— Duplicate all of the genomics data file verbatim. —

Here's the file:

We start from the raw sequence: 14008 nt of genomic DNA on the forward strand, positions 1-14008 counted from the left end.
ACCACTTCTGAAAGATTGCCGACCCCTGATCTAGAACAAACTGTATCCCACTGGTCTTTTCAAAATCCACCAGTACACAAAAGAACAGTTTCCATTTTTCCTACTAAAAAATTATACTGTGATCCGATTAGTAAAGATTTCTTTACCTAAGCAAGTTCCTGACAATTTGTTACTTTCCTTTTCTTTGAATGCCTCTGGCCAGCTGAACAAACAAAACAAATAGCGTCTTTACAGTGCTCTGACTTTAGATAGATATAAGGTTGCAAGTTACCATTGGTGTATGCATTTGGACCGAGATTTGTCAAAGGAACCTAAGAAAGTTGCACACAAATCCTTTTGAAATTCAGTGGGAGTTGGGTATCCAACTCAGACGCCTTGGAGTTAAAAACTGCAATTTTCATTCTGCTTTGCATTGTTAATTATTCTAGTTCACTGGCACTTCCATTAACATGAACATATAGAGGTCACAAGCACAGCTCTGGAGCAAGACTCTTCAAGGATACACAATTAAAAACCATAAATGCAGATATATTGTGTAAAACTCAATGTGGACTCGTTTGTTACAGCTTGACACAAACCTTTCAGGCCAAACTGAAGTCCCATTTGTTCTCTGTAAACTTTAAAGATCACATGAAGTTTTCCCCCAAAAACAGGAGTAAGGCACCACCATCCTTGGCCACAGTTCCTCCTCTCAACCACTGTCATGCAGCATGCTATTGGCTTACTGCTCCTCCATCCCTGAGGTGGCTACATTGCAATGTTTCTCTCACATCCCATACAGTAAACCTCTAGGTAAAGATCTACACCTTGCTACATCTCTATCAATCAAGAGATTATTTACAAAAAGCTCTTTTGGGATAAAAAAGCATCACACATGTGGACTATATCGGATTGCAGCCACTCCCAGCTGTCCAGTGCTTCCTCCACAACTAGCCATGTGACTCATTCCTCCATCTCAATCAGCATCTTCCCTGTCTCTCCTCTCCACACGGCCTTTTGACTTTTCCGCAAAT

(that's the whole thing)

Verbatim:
We start from the raw sequence: 14008 nt of genomic DNA on the forward strand, positions 1-14008 counted from the left end.
ACCACTTCTGAAAGATTGCCGACCCCTGATCTAGAACAAACTGTATCCCACTGGTCTTTTCAAAATCCACCAGTACACAAAAGAACAGTTTCCATTTTTCCTACTAAAAAATTATACTGTGATCCGATTAGTAAAGATTTCTTTACCTAAGCAAGTTCCTGACAATTTGTTACTTTCCTTTTCTTTGAATGCCTCTGGCCAGCTGAACAAACAAAACAAATAGCGTCTTTACAGTGCTCTGACTTTAGATAGATATAAGGTTGCAAGTTACCATTGGTGTATGCATTTGGACCGAGATTTGTCAAAGGAACCTAAGAAAGTTGCACACAAATCCTTTTGAAATTCAGTGGGAGTTGGGTATCCAACTCAGACGCCTTGGAGTTAAAAACTGCAATTTTCATTCTGCTTTGCATTGTTAATTATTCTAGTTCACTGGCACTTCCATTAACATGAACATATAGAGGTCACAAGCACAGCTCTGGAGCAAGACTCTTCAAGGATACACAATTAAAAACCATAAATGCAGATATATTGTGTAAAACTCAATGTGGACTCGTTTGTTACAGCTTGACACAAACCTTTCAGGCCAAACTGAAGTCCCATTTGTTCTCTGTAAACTTTAAAGATCACATGAAGTTTTCCCCCAAAAACAGGAGTAAGGCACCACCATCCTTGGCCACAGTTCCTCCTCTCAACCACTGTCATGCAGCATGCTATTGGCTTACTGCTCCTCCATCCCTGAGGTGGCTACATTGCAATGTTTCTCTCACATCCCATACAGTAAACCTCTAGGTAAAGATCTACACCTTGCTACATCTCTATCAATCAAGAGATTATTTACAAAAAGCTCTTTTGGGATAAAAAAGCATCACACATGTGGACTATATCGGATTGCAGCCACTCCCAGCTGTCCAGTGCTTCCTCCACAACTAGCCATGTGACTCATTCCTCCATCTCAATCAGCATCTTCCCTGTCTCTCCTCTCCACACGGCCTTTTGACTTTTCCGCAAAT